These last few weeks I was in the mood for animation films. So, after doing a brief research, I came across various wonderful animations that thematically and cinematographically are very interesting.
Here, I review Perfect Blue (Pāfekuto Burū; パーフェクトブルー; 1997). This Japanese psychological-thriller animation by Satoshi Kon is a classic that can be overshadowed by more mainstream animations such as those of Studio Ghibli, or dystopian masterpieces such as Akira (dir. Katsuhiro Otomo; 1988) and Ghost in Shell (Kōkaku Kidōtai Gōsuto In Za Sheru; dir. Mamoru Oshii; 1995).
Perfect Blue can leave you confused and astonished, as the film’s story delivers an amazing narrative that blurs the line between reality and dreams. In Perfect Blue, Mima Kirigoe (voiced by Junko Iwao) is a pop-singer, an idol, who is persuaded by her manager to become an actress. In order to be considered a genuine actress, Mima has to abandon her idol image, which means she has to leave her group completely. She is hesitant about this, but understands that it is necessary. Later on, she starts reading a blog that is supposedly written by herself. However, it seems as if someone is stalking her. The blog describes her daily activities and also reflects a few feelings that Mima is trying to suppress. This triggers a dazzled reality for Mima, filled with daydreaming, paranoia, and the loss of sense of time. Mima’s inability to differentiate fiction from reality worsens as she confuses reality with her acting role. This is emphasized by the murders that are taking place in Mima’s work. Is it her own doing or someone else’s doing? Is it really happening? Not only for Mima is fiction being mixed with reality, but also for the viewers themselves. As the story proceeds, Mima finds more clues that help her to discover the unexpected truth.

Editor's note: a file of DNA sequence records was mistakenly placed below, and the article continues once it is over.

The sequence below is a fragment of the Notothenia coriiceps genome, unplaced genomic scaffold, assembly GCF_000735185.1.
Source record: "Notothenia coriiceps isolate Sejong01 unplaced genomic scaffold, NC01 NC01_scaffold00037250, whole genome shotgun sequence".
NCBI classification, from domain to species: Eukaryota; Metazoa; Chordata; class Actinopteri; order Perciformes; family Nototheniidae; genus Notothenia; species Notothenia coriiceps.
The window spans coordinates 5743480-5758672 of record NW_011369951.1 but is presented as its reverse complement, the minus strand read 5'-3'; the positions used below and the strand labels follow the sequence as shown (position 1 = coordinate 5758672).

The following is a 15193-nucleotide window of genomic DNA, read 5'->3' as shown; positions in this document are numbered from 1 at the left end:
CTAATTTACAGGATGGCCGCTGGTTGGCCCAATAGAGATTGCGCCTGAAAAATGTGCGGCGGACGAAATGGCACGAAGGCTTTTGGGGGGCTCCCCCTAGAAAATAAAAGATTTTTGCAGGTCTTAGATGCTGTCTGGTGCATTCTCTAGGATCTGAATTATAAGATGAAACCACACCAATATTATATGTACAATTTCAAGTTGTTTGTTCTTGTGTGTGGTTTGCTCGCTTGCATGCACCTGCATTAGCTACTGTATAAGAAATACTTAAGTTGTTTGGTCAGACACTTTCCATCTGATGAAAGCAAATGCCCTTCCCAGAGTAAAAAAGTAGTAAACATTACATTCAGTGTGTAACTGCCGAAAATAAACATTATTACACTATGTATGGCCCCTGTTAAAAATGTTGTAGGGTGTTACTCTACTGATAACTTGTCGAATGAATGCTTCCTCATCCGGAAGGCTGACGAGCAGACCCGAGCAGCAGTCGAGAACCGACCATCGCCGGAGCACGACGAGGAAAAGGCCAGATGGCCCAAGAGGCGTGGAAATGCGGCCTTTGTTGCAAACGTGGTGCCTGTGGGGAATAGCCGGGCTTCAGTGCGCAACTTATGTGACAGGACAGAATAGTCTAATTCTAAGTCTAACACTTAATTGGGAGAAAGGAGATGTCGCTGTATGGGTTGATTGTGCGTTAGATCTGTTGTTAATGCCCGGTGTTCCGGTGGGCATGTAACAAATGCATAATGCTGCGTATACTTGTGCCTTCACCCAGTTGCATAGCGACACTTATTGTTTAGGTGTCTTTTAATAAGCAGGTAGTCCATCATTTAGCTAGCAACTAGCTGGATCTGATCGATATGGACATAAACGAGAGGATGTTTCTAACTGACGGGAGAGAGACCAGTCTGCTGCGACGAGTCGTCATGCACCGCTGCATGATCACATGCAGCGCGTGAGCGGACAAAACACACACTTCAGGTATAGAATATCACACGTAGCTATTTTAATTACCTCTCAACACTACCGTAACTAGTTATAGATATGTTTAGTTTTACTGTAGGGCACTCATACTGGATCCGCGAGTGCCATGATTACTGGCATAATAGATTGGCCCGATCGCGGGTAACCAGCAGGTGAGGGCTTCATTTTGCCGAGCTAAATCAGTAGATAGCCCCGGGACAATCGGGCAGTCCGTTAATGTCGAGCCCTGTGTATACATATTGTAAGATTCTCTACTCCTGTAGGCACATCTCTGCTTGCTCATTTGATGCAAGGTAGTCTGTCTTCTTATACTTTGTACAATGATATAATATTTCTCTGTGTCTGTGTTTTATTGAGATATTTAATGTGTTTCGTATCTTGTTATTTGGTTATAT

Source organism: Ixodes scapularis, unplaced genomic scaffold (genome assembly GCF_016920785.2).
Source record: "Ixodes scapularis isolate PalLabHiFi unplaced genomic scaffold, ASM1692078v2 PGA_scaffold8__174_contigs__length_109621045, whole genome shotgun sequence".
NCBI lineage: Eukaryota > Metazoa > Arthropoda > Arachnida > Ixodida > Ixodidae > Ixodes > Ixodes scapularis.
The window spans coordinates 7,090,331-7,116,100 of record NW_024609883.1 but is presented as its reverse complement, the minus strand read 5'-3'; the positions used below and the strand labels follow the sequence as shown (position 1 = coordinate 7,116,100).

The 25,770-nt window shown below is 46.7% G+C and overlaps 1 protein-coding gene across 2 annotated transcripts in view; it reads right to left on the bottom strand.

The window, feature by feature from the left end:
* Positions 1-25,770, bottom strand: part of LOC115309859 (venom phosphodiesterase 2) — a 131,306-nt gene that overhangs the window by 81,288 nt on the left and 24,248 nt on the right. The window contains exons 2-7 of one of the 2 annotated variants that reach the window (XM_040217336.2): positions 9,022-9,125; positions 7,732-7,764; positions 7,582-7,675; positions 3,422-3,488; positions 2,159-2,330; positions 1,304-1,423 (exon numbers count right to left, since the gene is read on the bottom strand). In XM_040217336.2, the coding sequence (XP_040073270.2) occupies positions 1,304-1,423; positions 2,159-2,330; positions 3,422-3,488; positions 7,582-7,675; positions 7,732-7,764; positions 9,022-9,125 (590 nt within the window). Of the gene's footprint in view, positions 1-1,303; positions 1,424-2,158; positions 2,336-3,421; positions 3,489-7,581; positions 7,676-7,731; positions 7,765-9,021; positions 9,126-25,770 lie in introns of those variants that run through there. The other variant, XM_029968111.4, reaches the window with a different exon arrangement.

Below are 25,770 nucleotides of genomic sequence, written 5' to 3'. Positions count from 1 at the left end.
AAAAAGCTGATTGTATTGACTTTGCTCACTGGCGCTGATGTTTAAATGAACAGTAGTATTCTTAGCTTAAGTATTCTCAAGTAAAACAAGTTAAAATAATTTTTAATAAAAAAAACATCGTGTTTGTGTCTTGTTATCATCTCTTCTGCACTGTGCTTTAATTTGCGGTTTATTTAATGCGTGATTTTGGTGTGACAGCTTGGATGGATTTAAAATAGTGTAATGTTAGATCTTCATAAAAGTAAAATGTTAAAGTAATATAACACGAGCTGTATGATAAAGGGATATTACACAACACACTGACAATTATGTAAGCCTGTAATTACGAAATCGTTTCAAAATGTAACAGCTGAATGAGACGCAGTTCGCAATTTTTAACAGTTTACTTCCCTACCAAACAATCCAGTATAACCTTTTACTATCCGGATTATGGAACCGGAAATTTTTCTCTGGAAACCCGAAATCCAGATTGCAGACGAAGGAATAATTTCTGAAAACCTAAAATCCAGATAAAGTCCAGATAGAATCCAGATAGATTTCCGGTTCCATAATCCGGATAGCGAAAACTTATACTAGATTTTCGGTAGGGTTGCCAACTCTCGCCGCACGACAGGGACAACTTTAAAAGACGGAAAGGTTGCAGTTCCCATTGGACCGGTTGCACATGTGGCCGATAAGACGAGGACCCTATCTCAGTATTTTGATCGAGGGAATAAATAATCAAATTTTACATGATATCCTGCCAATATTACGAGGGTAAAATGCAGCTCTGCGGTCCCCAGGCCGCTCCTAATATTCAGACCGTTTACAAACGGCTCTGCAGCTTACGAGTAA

One interesting point of the film is that, at that time, Internet had just been widely introduced, and the use of blogs and other social media was not as popular as it is nowadays. So, when the film was released, it already reflected the different sides of social media – i.e. the possibility of becoming someone else and the effect it has on real life. Moreover, Perfect Blue shows how pressure works. Mima – persuaded by her manager – is convinced that she has to take this step in her career. However, this step involves more than just forgetting the idol group. Mima has to become a new product – a mature product that breaks her ‘innocent’ idol image. Perfect Blue depicts the possible psychological dangers, as fans and her ex-group members are preoccupied with her well-being, and Mima herself sees the danger too.
These worries increase as she takes on risky acts, such as a rape scene. Seduced by her ambitions, she accepts the challenge. The scene is intense, as close ups of a screaming and immobile Mima transform her acting into something that seems to become real – and here again, the thin line between reality and fiction is blurred. Did it really happen or was it just her imagination?
In short, Perfect Blue’s daydream-like storytelling is mesmerizing. In this film, not only the storytelling is great, but also the protagonist’s development and editing. Perfect Blue might be for some of you already quite old, but the topic is still contemporary. This film is exceptionally mind-twisting, and there is no doubt of why Darren Aronofsky was inspired and influenced by Perfect Blue when he made Requiem for a Dream (2000) and Black Swan (2010).
Original Title: パーフェクトブルー (Pāfekuto Burū)
Image: Screenshot Perfect Blue – Mima daydreaming, or not?